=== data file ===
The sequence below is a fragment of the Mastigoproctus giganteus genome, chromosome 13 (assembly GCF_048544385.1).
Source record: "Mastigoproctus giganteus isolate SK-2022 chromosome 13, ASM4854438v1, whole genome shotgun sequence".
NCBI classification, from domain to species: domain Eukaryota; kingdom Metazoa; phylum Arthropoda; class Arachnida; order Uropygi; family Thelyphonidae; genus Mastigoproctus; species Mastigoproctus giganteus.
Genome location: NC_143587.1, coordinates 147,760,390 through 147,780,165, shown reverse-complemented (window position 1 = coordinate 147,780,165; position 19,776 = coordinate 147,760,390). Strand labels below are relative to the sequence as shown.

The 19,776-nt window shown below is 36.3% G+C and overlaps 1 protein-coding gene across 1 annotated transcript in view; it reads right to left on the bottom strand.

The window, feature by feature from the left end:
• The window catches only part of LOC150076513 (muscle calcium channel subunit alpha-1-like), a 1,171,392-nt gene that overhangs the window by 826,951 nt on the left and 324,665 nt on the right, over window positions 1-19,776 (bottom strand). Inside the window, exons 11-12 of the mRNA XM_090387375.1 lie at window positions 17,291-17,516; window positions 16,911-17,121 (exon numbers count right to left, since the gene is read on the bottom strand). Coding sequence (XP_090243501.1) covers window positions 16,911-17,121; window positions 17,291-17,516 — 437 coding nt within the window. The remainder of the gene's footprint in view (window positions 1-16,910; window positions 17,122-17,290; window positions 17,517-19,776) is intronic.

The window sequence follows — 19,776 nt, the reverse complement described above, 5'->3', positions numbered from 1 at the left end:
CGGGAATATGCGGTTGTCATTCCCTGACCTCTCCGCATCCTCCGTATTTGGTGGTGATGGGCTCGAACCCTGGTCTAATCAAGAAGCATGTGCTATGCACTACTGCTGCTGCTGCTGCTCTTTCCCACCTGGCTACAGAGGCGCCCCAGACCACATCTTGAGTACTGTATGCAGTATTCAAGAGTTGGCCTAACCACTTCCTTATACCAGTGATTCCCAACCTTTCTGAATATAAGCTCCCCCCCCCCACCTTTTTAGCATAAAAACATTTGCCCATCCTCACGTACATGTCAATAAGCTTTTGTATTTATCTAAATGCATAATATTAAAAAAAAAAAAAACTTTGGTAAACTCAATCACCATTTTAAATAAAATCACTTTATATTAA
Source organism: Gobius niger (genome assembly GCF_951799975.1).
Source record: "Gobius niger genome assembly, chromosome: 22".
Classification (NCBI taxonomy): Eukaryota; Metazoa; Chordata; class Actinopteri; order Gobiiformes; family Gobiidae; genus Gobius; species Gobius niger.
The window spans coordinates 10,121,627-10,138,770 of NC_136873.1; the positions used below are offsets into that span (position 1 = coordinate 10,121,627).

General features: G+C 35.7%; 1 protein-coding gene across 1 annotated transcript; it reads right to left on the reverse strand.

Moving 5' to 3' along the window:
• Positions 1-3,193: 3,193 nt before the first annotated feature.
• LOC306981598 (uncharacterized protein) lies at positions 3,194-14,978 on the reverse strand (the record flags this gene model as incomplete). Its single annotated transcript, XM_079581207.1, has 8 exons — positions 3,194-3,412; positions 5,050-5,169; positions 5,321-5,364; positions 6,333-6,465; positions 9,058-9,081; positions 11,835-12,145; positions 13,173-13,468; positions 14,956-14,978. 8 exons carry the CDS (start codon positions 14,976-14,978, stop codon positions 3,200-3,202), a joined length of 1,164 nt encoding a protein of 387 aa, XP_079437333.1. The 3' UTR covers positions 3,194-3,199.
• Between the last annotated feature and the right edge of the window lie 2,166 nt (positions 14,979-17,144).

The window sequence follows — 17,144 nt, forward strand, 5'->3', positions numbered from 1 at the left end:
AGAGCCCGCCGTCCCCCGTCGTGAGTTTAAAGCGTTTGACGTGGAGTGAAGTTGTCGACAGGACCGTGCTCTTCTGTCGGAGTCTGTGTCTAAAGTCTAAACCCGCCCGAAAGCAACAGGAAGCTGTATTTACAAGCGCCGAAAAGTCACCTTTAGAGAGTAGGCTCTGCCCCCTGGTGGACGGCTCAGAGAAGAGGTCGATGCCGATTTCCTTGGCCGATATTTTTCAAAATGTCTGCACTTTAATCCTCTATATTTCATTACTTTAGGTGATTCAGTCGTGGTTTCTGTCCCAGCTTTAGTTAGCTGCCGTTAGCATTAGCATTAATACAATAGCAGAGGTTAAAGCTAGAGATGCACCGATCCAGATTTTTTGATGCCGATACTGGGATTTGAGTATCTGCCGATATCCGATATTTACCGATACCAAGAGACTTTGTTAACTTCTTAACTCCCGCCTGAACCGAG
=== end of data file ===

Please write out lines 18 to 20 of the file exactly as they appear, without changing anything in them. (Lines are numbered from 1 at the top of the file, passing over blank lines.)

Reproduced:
• Between the last annotated feature and the right edge of the window lie 2,166 nt (positions 14,979-17,144).

The window sequence follows — 17,144 nt, forward strand, 5'->3', positions numbered from 1 at the left end:
AGAGCCCGCCGTCCCCCGTCGTGAGTTTAAAGCGTTTGACGTGGAGTGAAGTTGTCGACAGGACCGTGCTCTTCTGTCGGAGTCTGTGTCTAAAGTCTAAACCCGCCCGAAAGCAACAGGAAGCTGTATTTACAAGCGCCGAAAAGTCACCTTTAGAGAGTAGGCTCTGCCCCCTGGTGGACGGCTCAGAGAAGAGGTCGATGCCGATTTCCTTGGCCGATATTTTTCAAAATGTCTGCACTTTAATCCTCTATATTTCATTACTTTAGGTGATTCAGTCGTGGTTTCTGTCCCAGCTTTAGTTAGCTGCCGTTAGCATTAGCATTAATACAATAGCAGAGGTTAAAGCTAGAGATGCACCGATCCAGATTTTTTGATGCCGATACTGGGATTTGAGTATCTGCCGATATCCGATATTTACCGATACCAAGAGACTTTGTTAACTTCTTAACTCCCGCCTGAACCGAG